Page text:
Saturday, February 02, 2013

Question from Don - Carey descendants

I live in the America's, and easily traced my linage with genetic SNP's to a Carey that mysteriously appeared in Virginia around 1575 (plus or minus 10 years). That is, this line of Carey's is genetically VERY separate from other Carey's (Cary) that arrived on this side of the pond 1500 to 1800.
If I can so easily determine MY tree to a mysterious Carey, that crossed the pond, why can't the activities of Mary Boleyn be similarly sorted out?
Also, what happened to - Henry Carey and Ann Morgan's son: William Carey (one of 16 children)?
My SNP's may help there.
For the doubter's of genetic efficacy, see:


Marilyn R said...

"... why can't the activities of Mary Boleyn be similarly sorted out?"

It's a good question.

I have do idea how the process would work in Mary's case. How would YOU set about it?

kb said...

Hi, The link provided goes to a scientific article about grouping genetically similar groups to continental origin. Is this the link intended?

A couple of questions for you - - What information did you use to track your American-based genealogy? Usually, dates, place of birth, marriage records, baptismal or christening, and death/burial records are used. If this is the data that you used, then it makes sense that you can trace your Carey ancestry back only so far.

In 16th century England, record keeping for this type of information was hit or miss. None of it was required by government or church as a means of tracking people, citizenship, tax records, etc. At the time, there was no law requiring births be registered anywhere - for example. This makes it exceedingly difficult to track down accurate genealogies.

The information I have on William Carey, son of Henry Carey and Anne Morgan Carey is from The History of Parliament; The House of Commons 1558-1603, vol. 1 p. 551; The Memoirs of Robert Carey, (ed) F. H. Mares Appendix II, p. 90; and The Herald and Genealogist, Nichols, John Gough (ed), vol. 4 (1867). The Nichols and the Carey diary are contradictory in places. The working date for his death is 1593. He was a member of Parliament for Morpeth in 1584 and again in 1589 for Northumberland. Nichols says he married Martha Turner daughter of Thomas Turner of Wratting, Suffolk.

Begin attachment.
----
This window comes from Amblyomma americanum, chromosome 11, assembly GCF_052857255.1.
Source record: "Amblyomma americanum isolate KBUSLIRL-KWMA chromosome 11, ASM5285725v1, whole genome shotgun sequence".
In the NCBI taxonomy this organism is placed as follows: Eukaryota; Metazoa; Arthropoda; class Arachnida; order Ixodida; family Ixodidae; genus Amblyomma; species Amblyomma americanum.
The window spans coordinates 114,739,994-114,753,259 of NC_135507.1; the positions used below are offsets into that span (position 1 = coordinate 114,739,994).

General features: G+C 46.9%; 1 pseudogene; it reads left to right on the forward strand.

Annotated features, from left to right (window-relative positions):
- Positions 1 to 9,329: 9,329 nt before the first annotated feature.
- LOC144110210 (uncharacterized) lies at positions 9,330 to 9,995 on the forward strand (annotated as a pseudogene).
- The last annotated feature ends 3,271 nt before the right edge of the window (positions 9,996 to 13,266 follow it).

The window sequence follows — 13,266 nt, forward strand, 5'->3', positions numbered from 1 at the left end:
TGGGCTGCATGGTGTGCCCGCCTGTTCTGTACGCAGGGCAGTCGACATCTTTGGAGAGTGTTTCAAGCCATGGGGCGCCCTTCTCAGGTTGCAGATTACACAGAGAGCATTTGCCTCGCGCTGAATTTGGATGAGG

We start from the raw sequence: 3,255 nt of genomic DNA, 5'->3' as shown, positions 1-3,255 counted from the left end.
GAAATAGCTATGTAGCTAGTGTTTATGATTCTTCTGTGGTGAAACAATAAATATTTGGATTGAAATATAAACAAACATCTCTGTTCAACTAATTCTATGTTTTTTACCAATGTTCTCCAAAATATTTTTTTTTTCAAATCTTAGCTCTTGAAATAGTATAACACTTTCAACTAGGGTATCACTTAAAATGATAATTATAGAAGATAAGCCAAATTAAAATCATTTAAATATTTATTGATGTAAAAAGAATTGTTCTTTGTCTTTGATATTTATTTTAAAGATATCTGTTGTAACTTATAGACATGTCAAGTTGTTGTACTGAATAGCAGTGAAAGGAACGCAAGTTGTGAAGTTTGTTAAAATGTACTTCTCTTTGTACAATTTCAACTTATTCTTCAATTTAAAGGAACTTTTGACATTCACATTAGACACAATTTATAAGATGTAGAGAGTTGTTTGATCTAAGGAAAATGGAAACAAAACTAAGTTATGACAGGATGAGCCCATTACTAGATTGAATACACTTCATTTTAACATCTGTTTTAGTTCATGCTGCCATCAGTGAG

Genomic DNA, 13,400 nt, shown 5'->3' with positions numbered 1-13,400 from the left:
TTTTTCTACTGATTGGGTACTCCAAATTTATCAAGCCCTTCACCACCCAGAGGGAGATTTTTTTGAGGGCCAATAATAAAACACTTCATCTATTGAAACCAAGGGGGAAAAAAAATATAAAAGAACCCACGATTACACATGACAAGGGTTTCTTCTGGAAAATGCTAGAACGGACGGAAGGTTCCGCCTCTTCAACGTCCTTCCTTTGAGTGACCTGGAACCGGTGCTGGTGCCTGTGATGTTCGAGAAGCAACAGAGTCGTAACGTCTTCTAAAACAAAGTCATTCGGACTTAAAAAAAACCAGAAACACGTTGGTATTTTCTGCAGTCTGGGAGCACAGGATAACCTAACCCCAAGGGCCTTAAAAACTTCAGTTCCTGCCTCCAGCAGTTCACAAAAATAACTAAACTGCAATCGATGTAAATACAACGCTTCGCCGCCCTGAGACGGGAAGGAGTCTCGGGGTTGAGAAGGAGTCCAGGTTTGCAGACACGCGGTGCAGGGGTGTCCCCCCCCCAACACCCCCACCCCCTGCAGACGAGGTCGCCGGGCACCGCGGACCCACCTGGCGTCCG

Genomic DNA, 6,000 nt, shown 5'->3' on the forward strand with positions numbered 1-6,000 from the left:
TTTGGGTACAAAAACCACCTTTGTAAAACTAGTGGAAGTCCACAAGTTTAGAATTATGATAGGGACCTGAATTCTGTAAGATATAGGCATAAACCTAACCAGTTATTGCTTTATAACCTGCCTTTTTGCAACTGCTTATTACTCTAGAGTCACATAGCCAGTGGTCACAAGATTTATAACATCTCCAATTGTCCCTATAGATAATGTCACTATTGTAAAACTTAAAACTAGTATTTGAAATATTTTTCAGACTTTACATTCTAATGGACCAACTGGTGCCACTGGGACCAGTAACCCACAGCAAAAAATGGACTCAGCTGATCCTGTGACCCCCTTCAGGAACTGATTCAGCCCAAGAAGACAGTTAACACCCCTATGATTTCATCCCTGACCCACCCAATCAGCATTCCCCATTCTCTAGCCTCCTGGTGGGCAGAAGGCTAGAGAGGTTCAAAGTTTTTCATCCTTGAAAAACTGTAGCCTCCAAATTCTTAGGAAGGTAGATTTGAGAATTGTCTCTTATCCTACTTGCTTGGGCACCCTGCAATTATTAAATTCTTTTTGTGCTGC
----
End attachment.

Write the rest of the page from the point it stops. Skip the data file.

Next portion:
I only show 15 children in this family. If you have other information, I would be happy to have it. Sometimes Margaret Carey Hoby is counted as two people because she was also referred to as Mary. But I can find no evidence for a Mary AND a Margaret born to Henry and Anne while I do have evidence for Margaret being called Mary - a common practice then.

If you are working purely on genetics, the other possibility to consider is the West family as they are also Careys via their maternal line. Thomas West, 2nd Baron de la Warre married Anne Knollys, daughter of Sir Francis Knollys and Katherine Carey Knollys. Katherine Carey was the daughter of Mary Boleyn Carey. They had an influential American presence - the state of Delaware for example.

What is an SNP?

Perhaps I missed the intent of your question due to my scientific naivete?

If you would like to continue this discussion via email, please feel free to ask Lara for my email address.

PhD Historian said...

Just a small corrective to KB ... in actuality, the Church DID require the keeping of christening (baptismal), marriage, and burial records throughout and even before the 16th century. The problem lay not with the Church authorities' lack of requirement, but with local parish priests failing to create the records or to maintain them properly. Priests were so negligent in this regard prior to the 1530s that a special injunction was issued in about 1532-34 (cannot remember the exact year) reminding and requiring priests to keep proper records. However, many of the records were kept on paper rather than vellum, low-quality paper being slightly less expensive at the time. The paper was too easily damaged by rodents, water, mold, etc, and often failed to survive. A good example is the records for the Chapel of St Peter ad Vincula within the Tower of London. A transcription was made in the 17th century of the few surviving records from the 16th century, and the transcriber noted explicitly that the older records were on paper and were severely damaged. It is a common misconception that the Church, both pre- and post-Reformation, did not require record-keeping ... one of those myths of history stemming from low-level personnel failing to do their job rather than any high-level authority failing to "make a rule".

kb said...

Thanks PhD Historian!

Mary R said...

I was wondering where you found the information regarding your Carey ancestors who arrived in Virginia circa 1575?

The first permanent English settlement was Jamestown colony, which was founded in 1607. There was the Roanoke settlement, founded in 1585, but they were all killed (presumably) by the Croatan tribe of Native Americans.